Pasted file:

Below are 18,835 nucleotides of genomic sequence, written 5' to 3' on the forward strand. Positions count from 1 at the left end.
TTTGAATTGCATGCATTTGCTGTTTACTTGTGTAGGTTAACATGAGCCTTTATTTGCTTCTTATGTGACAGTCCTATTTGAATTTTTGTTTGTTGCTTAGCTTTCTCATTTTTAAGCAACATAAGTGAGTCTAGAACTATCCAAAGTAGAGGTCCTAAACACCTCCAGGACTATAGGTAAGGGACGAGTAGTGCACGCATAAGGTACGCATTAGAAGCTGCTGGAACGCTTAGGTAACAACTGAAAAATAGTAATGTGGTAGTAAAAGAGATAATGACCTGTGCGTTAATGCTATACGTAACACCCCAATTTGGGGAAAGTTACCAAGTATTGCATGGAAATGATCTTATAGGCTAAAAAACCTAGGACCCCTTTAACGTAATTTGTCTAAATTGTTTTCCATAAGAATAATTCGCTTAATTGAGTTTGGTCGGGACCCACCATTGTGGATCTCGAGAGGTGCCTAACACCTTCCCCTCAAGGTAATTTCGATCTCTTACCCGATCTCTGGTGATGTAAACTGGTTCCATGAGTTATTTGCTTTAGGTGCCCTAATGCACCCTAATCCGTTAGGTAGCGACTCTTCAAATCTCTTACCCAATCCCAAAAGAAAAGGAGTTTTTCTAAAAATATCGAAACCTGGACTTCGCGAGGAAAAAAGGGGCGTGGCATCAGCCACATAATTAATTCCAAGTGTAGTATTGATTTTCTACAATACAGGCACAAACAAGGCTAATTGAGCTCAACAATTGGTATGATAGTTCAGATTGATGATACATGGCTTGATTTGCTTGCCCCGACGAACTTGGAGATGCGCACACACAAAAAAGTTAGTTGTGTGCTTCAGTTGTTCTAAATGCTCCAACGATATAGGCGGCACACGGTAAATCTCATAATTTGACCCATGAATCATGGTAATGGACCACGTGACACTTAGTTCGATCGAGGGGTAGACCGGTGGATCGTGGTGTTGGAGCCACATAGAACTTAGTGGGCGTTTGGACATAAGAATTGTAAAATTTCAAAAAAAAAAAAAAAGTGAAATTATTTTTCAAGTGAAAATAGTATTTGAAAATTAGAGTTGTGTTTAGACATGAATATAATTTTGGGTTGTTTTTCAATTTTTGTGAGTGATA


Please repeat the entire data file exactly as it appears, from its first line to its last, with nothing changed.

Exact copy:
Below are 18,835 nucleotides of genomic sequence, written 5' to 3' on the forward strand. Positions count from 1 at the left end.
TTTGAATTGCATGCATTTGCTGTTTACTTGTGTAGGTTAACATGAGCCTTTATTTGCTTCTTATGTGACAGTCCTATTTGAATTTTTGTTTGTTGCTTAGCTTTCTCATTTTTAAGCAACATAAGTGAGTCTAGAACTATCCAAAGTAGAGGTCCTAAACACCTCCAGGACTATAGGTAAGGGACGAGTAGTGCACGCATAAGGTACGCATTAGAAGCTGCTGGAACGCTTAGGTAACAACTGAAAAATAGTAATGTGGTAGTAAAAGAGATAATGACCTGTGCGTTAATGCTATACGTAACACCCCAATTTGGGGAAAGTTACCAAGTATTGCATGGAAATGATCTTATAGGCTAAAAAACCTAGGACCCCTTTAACGTAATTTGTCTAAATTGTTTTCCATAAGAATAATTCGCTTAATTGAGTTTGGTCGGGACCCACCATTGTGGATCTCGAGAGGTGCCTAACACCTTCCCCTCAAGGTAATTTCGATCTCTTACCCGATCTCTGGTGATGTAAACTGGTTCCATGAGTTATTTGCTTTAGGTGCCCTAATGCACCCTAATCCGTTAGGTAGCGACTCTTCAAATCTCTTACCCAATCCCAAAAGAAAAGGAGTTTTTCTAAAAATATCGAAACCTGGACTTCGCGAGGAAAAAAGGGGCGTGGCATCAGCCACATAATTAATTCCAAGTGTAGTATTGATTTTCTACAATACAGGCACAAACAAGGCTAATTGAGCTCAACAATTGGTATGATAGTTCAGATTGATGATACATGGCTTGATTTGCTTGCCCCGACGAACTTGGAGATGCGCACACACAAAAAAGTTAGTTGTGTGCTTCAGTTGTTCTAAATGCTCCAACGATATAGGCGGCACACGGTAAATCTCATAATTTGACCCATGAATCATGGTAATGGACCACGTGACACTTAGTTCGATCGAGGGGTAGACCGGTGGATCGTGGTGTTGGAGCCACATAGAACTTAGTGGGCGTTTGGACATAAGAATTGTAAAATTTCAAAAAAAAAAAAAAAGTGAAATTATTTTTCAAGTGAAAATAGTATTTGAAAATTAGAGTTGTGTTTAGACATGAATATAATTTTGGGTTGTTTTTCAATTTTTGTGAGTGATA